The Future of Nutrition: Cool Ideas and Food Trends from FNCE
Each year one of my favorite events to attend is the Academy of Nutrition Food and Nutrition Conference and Expo (FNCE). It’s always a grand annual gathering of my tribe – of those who are committed to integrative nutrition; to spreading the gospel of the healing power of good, wholesome foods; and those who are innovating with new ways to support health. It’s also a fantastic way to connect with so many colleagues in the nutrition field, from those I’ve known for years to those just starting out. I never miss it!
But for me (FNCE) is more than just a conference, it’s an opportunity. As both a clinical nutritionist and a perpetual student of ‘food-as-medicine’ arts, FNCE is one of the essential ways I get to learn about what’s new in nutrition, which ideas are taking off, what’s coming to market and which innovations make the most sense for my patients (and me too!).
This year at FNCE, there were a number of ideas that captured my attention and I wanted to share with you so you know what to be on the lookout for your particular health profile. Whether you you’re gluten-free or paleo, ketogenic or plant-based, the good news is that there’s something for everyone on the horizon. And here’s the scoop:
The bigtake-away: more ‘real’ minimally processed foods.
Granted, the fewer processed foods you eat the better, but if you are going to eat the occasional processed food, manufacturers are starting to clean up their acts. There is (at last) a movement towards cleaner, healthier, minimally- processed foods made with fewer chemicals, additives, preservatives, allergens and gut-disrupting ingredients like GMOs, gluten, and extra sugar. Great news for those on specialized diets.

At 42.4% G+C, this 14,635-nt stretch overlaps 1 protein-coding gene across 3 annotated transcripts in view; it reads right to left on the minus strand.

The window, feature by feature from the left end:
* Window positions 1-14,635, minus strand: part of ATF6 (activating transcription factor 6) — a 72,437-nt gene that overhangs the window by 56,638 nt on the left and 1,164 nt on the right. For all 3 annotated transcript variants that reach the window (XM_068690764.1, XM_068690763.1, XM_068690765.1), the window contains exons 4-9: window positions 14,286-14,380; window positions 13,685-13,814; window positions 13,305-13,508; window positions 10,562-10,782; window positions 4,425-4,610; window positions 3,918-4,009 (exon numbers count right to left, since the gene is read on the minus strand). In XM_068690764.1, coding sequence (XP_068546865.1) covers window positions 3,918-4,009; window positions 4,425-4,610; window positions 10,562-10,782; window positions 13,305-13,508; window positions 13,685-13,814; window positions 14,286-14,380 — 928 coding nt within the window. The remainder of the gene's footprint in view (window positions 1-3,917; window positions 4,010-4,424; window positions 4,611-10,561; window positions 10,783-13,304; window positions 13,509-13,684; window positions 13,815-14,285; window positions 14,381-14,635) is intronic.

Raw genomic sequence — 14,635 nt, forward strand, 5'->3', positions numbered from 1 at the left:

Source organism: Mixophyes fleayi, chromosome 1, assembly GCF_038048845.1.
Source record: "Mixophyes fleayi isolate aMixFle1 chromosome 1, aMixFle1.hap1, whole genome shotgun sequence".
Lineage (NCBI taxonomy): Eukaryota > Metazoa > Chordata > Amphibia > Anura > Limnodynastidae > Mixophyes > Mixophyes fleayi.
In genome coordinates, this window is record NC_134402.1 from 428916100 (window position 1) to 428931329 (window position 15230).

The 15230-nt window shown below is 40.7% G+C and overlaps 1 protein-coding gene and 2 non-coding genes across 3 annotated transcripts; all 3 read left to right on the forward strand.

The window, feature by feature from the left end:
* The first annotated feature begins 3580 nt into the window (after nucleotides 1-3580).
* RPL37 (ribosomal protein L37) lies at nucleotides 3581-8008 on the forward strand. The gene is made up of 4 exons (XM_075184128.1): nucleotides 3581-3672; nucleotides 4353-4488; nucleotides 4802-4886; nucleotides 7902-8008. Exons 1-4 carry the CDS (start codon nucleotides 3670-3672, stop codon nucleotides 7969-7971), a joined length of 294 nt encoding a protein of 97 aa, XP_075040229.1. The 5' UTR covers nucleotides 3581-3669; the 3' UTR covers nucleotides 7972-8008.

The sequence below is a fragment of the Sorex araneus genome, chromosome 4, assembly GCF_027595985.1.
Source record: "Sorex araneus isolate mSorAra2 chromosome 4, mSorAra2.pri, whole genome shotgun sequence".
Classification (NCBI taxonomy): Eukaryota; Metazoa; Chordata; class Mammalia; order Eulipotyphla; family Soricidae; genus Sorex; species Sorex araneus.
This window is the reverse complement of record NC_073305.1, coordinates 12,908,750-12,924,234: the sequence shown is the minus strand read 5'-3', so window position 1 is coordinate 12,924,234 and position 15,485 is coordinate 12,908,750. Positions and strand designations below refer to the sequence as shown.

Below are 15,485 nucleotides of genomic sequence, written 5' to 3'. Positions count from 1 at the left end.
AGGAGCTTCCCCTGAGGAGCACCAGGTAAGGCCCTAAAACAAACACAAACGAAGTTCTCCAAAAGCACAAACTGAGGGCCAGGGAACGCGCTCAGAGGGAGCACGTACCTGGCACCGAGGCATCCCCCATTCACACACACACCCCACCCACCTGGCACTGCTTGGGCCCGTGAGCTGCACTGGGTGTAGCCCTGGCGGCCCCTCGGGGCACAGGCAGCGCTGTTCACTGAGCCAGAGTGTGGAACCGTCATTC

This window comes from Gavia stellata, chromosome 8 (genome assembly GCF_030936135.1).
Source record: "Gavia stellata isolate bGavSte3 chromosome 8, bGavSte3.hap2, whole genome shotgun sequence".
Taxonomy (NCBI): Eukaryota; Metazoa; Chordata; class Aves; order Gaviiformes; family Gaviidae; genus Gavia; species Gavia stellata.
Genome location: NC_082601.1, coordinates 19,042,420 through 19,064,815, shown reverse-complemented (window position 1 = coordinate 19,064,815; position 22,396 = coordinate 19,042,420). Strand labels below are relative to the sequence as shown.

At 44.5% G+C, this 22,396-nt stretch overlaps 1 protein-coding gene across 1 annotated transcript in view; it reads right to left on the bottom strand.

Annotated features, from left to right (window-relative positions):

Farewell ‘forbidden’ foods.
For those who’ve had to eliminate certain foods in order to control health issues, a few old favorites may be coming back to a plate near you, only this time, they’ll be minus many of the troublesome ingredients. For example, a few of the forbidden foods that have gotten a health-conscious face-lift are:
- Pasta: Veggie and legume-based, grain-free pastas, like Banza pastas, made from chickpeas and packed with protein and fiber
- Pizza Crusts: Pizza crusts made from cauliflower that are gluten and grain-free and I think are even tastier that the original pizza shop versions! I sampled the ones by California Cali-Flour Fresh Foods and it was definitely love at first bite!
- Crackers and cereals: usually loaded with allergens, many of the new upgraded versions from Simple Mills and Enjoy Life are made without nuts and with more wholesome ingredients things like sunflower seeds, quinoa or buckwheat.
- Veggie Juice: in particular, beet ‘kvass,’ a nutrient-packed, fermented veggie juice with tons of probiotics and enzymes, no added sweeteners a bit of fizz and a much more grown-up taste.
The Gut takes center stage!
At last, the gut is getting it’s due as the foundation of good health – so much so, that for the first time ever, FNCE even presented an actual Gut Pavilion! As an clinical integrative nutritionist who’s spent over 30 years studying the gut, lecturing about it and co-authoring two books about it – The Inside Tract: Your Good Gut Guide to Health with Dr. Gerard Mullin and The Swift Diet: 4 Weeks to Mend the Belly, Lose the Weight, and Get Rid of the Bloat – it was extremely gratifying to see an entire section of the conference dedicated to it! In the pavilion, there were exciting new offerings in probiotics and digestive enzymes and most exciting of all, special ‘leaky gut’ formulas to support better gut health for all!
It’s like Burning Man – for veggies!
Veggies and low-sugar fruits have always been important but this year, they were more abundant than ever, in both whole food and lightly processed, product form, but what stood out most were pure and simple foods, like whole avocados, olives, nuts and berries. Those items that were considered slightly exotic when I was growing up have now become easy-to-find, everyday foods that even consumers with rudimentary nutritional knowledge know they should be eating more of. And with the continued rising interest in paleo and ketogenic diets and in eating more whole, unadulterated foods, safe to say the message that food-as-medicine idea is influencing the nutrition industry like never before – and that’s a beautiful thing for all of our health.